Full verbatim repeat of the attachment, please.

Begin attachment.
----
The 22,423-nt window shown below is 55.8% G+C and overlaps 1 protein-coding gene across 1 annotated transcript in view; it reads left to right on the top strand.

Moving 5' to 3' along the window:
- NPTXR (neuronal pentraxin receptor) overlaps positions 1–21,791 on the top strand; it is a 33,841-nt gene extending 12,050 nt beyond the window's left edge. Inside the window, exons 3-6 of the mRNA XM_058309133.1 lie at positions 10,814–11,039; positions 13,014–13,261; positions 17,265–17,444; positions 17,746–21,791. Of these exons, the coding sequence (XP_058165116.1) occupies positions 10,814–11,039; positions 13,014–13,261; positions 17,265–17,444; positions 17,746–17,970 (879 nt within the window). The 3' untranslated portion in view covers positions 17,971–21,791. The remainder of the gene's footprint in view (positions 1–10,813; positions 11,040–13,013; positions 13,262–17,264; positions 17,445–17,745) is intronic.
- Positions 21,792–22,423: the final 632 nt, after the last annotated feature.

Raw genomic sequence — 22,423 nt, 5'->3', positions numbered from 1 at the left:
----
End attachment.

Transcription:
The 22,423-nt window shown below is 55.8% G+C and overlaps 1 protein-coding gene across 1 annotated transcript in view; it reads left to right on the top strand.

Moving 5' to 3' along the window:
- NPTXR (neuronal pentraxin receptor) overlaps positions 1–21,791 on the top strand; it is a 33,841-nt gene extending 12,050 nt beyond the window's left edge. Inside the window, exons 3-6 of the mRNA XM_058309133.1 lie at positions 10,814–11,039; positions 13,014–13,261; positions 17,265–17,444; positions 17,746–21,791. Of these exons, the coding sequence (XP_058165116.1) occupies positions 10,814–11,039; positions 13,014–13,261; positions 17,265–17,444; positions 17,746–17,970 (879 nt within the window). The 3' untranslated portion in view covers positions 17,971–21,791. The remainder of the gene's footprint in view (positions 1–10,813; positions 11,040–13,013; positions 13,262–17,264; positions 17,445–17,745) is intronic.
- Positions 21,792–22,423: the final 632 nt, after the last annotated feature.

Raw genomic sequence — 22,423 nt, 5'->3', positions numbered from 1 at the left: